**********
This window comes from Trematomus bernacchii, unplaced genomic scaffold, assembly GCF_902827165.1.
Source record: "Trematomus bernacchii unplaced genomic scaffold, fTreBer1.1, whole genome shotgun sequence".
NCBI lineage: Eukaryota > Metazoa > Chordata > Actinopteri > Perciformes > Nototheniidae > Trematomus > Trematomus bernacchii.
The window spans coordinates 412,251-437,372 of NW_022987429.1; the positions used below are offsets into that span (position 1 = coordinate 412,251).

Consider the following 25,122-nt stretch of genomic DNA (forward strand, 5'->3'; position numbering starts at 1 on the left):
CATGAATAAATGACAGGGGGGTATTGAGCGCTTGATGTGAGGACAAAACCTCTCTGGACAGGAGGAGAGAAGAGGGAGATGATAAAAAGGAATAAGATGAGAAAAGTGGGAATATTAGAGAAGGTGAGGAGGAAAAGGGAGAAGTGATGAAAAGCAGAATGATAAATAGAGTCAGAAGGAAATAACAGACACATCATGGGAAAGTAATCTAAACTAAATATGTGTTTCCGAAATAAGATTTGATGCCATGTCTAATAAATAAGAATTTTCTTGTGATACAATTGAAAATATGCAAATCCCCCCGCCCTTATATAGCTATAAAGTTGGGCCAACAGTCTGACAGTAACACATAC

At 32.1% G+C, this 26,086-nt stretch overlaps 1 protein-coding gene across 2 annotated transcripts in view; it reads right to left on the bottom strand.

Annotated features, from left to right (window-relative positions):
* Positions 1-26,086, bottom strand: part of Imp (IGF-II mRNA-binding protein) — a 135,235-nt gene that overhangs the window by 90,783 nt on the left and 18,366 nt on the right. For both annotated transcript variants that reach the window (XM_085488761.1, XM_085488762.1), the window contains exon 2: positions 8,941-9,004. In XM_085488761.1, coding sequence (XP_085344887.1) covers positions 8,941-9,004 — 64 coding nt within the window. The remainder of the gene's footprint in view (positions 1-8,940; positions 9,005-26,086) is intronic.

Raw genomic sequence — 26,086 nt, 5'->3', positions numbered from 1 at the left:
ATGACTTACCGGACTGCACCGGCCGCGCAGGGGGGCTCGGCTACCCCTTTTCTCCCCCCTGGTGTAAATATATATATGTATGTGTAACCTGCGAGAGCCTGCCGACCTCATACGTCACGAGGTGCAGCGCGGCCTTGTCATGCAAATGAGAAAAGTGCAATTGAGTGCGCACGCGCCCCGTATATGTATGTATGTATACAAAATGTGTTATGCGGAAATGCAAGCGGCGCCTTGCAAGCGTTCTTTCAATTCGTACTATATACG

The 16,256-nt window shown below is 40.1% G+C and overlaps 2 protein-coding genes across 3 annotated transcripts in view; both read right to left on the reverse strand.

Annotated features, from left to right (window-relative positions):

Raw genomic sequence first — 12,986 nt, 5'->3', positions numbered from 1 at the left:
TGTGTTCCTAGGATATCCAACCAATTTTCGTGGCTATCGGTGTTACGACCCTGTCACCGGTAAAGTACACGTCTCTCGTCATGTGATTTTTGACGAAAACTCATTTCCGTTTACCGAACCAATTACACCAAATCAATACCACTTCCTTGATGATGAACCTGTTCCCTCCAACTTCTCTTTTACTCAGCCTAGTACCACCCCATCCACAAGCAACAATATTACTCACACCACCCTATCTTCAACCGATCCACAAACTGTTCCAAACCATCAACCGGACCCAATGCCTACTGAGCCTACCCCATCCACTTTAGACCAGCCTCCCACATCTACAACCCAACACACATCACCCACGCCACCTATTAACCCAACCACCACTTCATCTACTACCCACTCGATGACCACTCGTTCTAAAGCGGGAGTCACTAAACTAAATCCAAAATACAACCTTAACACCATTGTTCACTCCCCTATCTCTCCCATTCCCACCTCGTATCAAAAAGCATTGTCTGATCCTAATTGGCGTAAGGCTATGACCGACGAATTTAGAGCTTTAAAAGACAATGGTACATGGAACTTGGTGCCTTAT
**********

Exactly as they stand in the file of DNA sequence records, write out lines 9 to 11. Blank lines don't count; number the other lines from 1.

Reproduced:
* Positions 1-26,086, bottom strand: part of Imp (IGF-II mRNA-binding protein) — a 135,235-nt gene that overhangs the window by 90,783 nt on the left and 18,366 nt on the right. For both annotated transcript variants that reach the window (XM_085488761.1, XM_085488762.1), the window contains exon 2: positions 8,941-9,004. In XM_085488761.1, coding sequence (XP_085344887.1) covers positions 8,941-9,004 — 64 coding nt within the window. The remainder of the gene's footprint in view (positions 1-8,940; positions 9,005-26,086) is intronic.

Raw genomic sequence — 26,086 nt, 5'->3', positions numbered from 1 at the left:
ATGACTTACCGGACTGCACCGGCCGCGCAGGGGGGCTCGGCTACCCCTTTTCTCCCCCCTGGTGTAAATATATATATGTATGTGTAACCTGCGAGAGCCTGCCGACCTCATACGTCACGAGGTGCAGCGCGGCCTTGTCATGCAAATGAGAAAAGTGCAATTGAGTGCGCACGCGCCCCGTATATGTATGTATGTATACAAAATGTGTTATGCGGAAATGCAAGCGGCGCCTTGCAAGCGTTCTTTCAATTCGTACTATATACG